A beautiful presentation full of good examples. Through the years, Funka has helped hundreds of organizations with their work on accessibility. We have encountered many successful projects and projects that changed the entire organization. In this inspirational lecture we discuss a variety of practical examples of how small changes in work methods and increased user involvement can make a big difference and lead to a more accessible and inclusive interface.

Moa Glantz. Photo

Moa Glantz is an accessibility and UX-expert at Funka. She examines interfaces, perform user testing and provides support in terms of technical and pedagogical accessibility and interaction design.

Hampus Sethfors. Photo

Hampus Sethfors is an accessibility and UX-expert at Funka. He is a popular trainer with extensive experience in assistive technology and apps. Hampus provides support in terms of technical and pedagogical accessibility, conducting analyzes and user tests.

Moa Glantz and Hampus Sethfors, presentation in Swedish, powerpoint (71,2 Mb), opens in new window

12.30 - 13.10 Technical Track

It will happen soon: WCAG 2.1 is on the way!

Andrew Kirkpatrick, Adobe

An update to WCAG 2.0 is in the works and the new version, WCAG 2.1, is expected to be published mid-2018. The development of WCAG 2.1 will focus on existing gaps in WCAG 2.0, particularly issues related to touch interfaces, small screen sizes, and issues impacting users with low vision and cognitive disabilities. This talk will share updates on the progress, what is expected to stay the same and what may change, and what the future after WCAG 2.1 may look like.

Andrew Kirkpatrick. Photo

Andrew Kirkpatrick has worked with the accessibility of Adobe since 2005, he is currently responsible for overall strategy and management regarding Adobe's accessibility work, including standards and programs. Along with Joshue O Connor, Andrew is Chair of the WCAG Working Group. The work means that he leads the working group, coordinates the various sub-groups and sets the direction for future development. Andrew is a member of the board of the International Association of Accessibility Professionals, IAAP.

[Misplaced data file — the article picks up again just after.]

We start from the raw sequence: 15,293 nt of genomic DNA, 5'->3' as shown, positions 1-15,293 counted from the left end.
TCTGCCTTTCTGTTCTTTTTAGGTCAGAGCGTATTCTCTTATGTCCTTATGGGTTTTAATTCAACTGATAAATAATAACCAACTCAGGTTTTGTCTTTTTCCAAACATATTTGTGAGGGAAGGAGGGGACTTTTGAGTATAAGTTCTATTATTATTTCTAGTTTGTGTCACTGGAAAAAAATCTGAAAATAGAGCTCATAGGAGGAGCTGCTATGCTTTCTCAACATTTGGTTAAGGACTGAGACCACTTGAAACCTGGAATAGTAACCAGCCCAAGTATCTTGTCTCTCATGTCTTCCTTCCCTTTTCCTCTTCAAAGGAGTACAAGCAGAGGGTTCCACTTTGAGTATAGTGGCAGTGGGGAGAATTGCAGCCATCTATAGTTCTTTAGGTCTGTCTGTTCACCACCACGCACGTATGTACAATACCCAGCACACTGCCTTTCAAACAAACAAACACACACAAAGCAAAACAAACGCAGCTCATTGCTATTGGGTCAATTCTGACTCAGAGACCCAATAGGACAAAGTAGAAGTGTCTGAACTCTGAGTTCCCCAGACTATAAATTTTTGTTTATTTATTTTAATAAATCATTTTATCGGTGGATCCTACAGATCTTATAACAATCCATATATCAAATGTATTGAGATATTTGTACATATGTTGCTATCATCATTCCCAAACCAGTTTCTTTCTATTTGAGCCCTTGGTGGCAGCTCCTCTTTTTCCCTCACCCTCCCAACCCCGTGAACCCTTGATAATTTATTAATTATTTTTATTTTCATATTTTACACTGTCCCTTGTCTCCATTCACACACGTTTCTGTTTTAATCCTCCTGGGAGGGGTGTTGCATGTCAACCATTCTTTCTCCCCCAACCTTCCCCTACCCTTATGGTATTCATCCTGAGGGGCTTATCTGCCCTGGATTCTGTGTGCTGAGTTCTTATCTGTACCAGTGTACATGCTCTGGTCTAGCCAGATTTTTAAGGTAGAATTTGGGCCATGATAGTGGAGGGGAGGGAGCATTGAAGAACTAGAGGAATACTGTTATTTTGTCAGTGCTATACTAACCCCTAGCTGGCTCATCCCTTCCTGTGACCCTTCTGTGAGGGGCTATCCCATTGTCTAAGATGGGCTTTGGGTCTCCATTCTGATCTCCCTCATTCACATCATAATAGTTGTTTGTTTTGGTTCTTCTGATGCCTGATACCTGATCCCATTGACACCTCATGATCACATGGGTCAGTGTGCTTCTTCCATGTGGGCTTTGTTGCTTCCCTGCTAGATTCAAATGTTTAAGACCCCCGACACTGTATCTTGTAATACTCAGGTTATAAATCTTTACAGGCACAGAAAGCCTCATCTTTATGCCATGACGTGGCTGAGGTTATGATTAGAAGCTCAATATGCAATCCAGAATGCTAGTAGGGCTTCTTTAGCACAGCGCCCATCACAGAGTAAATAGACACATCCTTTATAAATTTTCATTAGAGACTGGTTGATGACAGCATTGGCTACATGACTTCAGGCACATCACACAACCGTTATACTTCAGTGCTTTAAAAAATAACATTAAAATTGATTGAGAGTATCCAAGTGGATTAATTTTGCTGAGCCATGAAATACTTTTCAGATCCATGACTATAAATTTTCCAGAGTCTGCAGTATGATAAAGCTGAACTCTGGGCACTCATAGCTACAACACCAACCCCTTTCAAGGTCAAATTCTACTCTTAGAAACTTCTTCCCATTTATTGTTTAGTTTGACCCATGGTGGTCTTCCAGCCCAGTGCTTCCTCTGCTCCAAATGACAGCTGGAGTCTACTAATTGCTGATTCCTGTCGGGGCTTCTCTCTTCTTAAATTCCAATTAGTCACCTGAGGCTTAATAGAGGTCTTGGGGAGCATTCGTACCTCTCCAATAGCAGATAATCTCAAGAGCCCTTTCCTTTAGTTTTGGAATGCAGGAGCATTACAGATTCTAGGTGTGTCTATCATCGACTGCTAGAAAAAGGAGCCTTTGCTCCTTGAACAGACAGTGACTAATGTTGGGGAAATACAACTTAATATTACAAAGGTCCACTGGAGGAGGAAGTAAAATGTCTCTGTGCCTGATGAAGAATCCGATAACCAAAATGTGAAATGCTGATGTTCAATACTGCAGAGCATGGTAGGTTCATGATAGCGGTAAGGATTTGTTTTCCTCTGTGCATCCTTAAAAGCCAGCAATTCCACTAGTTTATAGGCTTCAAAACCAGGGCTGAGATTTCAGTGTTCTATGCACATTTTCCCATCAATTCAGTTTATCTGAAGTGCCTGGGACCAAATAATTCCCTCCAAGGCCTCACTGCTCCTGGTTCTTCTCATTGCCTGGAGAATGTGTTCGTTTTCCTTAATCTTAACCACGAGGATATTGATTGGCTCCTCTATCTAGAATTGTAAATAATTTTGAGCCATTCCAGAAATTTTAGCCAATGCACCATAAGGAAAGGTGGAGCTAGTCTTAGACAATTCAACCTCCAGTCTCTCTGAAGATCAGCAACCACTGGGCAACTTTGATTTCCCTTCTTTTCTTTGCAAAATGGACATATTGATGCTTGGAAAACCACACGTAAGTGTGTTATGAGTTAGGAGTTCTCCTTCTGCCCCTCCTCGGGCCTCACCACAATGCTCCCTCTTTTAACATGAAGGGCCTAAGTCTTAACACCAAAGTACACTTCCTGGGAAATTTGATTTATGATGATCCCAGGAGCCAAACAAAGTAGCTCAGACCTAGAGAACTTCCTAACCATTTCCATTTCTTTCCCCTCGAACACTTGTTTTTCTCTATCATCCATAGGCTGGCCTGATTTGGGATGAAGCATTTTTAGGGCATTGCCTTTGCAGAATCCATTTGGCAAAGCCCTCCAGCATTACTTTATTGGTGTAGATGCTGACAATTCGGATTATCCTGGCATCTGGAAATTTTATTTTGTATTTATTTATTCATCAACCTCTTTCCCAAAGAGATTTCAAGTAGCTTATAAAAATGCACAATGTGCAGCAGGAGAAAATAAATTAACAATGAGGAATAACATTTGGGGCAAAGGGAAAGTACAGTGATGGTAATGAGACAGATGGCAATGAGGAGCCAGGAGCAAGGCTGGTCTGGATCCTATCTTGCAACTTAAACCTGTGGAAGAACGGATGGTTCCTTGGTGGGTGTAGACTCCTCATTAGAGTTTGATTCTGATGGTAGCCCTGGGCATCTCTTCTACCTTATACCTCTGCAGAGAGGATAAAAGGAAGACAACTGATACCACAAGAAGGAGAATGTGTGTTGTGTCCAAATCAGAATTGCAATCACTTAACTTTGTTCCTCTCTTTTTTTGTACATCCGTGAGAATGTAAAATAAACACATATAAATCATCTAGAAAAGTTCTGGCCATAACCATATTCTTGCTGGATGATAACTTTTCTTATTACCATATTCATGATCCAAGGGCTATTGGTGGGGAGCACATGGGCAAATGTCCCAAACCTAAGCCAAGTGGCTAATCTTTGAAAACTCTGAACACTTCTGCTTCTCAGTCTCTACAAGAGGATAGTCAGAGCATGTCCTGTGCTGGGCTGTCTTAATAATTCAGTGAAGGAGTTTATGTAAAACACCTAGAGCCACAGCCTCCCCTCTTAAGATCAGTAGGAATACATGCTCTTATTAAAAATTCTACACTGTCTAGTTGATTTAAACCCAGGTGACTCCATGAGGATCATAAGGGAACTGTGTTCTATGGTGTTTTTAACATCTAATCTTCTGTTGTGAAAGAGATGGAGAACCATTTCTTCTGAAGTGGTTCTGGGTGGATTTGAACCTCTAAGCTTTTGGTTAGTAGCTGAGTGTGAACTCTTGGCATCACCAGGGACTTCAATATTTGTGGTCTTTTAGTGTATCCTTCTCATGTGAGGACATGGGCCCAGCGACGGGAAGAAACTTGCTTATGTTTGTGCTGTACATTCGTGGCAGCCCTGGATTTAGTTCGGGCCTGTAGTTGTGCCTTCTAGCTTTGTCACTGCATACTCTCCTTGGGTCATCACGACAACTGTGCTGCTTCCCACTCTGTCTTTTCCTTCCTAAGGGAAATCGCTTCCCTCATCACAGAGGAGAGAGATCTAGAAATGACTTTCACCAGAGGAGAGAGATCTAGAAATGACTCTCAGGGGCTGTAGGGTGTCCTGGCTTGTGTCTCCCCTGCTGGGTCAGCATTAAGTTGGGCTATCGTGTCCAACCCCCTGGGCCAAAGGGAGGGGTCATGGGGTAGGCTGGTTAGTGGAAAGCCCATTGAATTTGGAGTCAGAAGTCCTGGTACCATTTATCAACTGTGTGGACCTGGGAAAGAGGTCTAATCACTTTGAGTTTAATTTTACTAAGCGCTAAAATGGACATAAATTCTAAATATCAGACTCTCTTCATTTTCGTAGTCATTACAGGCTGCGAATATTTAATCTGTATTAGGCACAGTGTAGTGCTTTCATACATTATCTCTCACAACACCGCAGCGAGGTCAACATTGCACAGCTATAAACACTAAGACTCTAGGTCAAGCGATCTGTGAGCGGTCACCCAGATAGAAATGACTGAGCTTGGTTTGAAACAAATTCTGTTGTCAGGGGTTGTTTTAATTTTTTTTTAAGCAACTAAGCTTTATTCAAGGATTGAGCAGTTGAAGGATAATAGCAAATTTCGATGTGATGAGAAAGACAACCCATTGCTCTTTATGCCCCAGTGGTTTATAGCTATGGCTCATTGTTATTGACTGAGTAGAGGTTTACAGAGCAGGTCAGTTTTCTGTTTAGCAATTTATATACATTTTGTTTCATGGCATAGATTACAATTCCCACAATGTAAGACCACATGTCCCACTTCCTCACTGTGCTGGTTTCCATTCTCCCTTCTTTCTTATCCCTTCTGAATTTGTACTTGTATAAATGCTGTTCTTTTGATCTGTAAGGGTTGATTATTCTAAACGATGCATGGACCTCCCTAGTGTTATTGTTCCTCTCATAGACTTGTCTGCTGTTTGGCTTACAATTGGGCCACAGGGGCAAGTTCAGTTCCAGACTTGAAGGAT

Andrew Kirkpatrick, presentation, pdf (157 kb), opens in new window

13.15 - 14.00 Content Track

Illustrating the point: How to use images as an effective communication tool

Cordelia McGee-Tubb, Dropbox

Creative use of illustration, icons, and other images can make web content more engaging and dynamic. How can you ensure these graphics convey consistent meaning to a diverse audience? Using principles from comics and universal design, this presentation will explore challenges and techniques for effectively incorporating images in a way that resonates with audiences across varying cultural contexts, languages, and abilities.

Cordelia McGee-Tubb. Photo

Cordelia McGee-Tubb is an accessibility-focused web developer and designer, most recently leading Dropbox’s accessibility initiatives. An advocate for digital literacy, Cordelia teaches computer and internet skills to senior citizens. She holds a Master of Fine Arts in Comics, is working on her first comic book, and also collects hats shaped like food.

Cordelia McGee-Tubb, presentation, pdf (6 Mb), opens in new window

13.15 - 14.00 Technical Track

How do you use the latest technology in the best way possible?

Glenn Ivar Husom and
Torbjørn Helland Solhaug, Funka

HTML5, script and WAI-ARIA are powerful tools that can create sensational interfaces. They are also packed with accessibility enhancing technologies. Nevertheless, or perhaps because of it, there are plenty of examples on how modern technologies becomes an accessibility barrier despite developers moving in with a great deal of enthusiasm. Funkas experts will break down the problems and show good examples.

Glenn Ivar Husom. Photo

Glenn Ivar Husom is an accessibility and UX-expert at Funka. He works with interaction design, accessible PDF-documents, user tests and review of technical and pedagogical accessibility. Glenn keeps feeding the office with wonderful cookies and has competed as pastry cook in Norwegian TV.

Torbjørn Helland Solhaug. Photo

Torbjørn Helland Solhaug is an accessibility and UX-expert at Funka. He provides support in terms of technical and pedagogical accessibility, tests interfaces and participates in research projects. Torbjørn leads Funkas longtime support assignment with ULOBA and is a popular lecturer.

Glenn Ivar Husom and Torbjørn Helland Solhaug, presentation in Norwegian, powerpoint (40,8 Mb), opens in new window

14.00 - 14.15

Coffee break, on both floors

14.15 - 14.55 Content Track

Can a UX-designer ensure good UX?

Oskar Gustafsson, Funka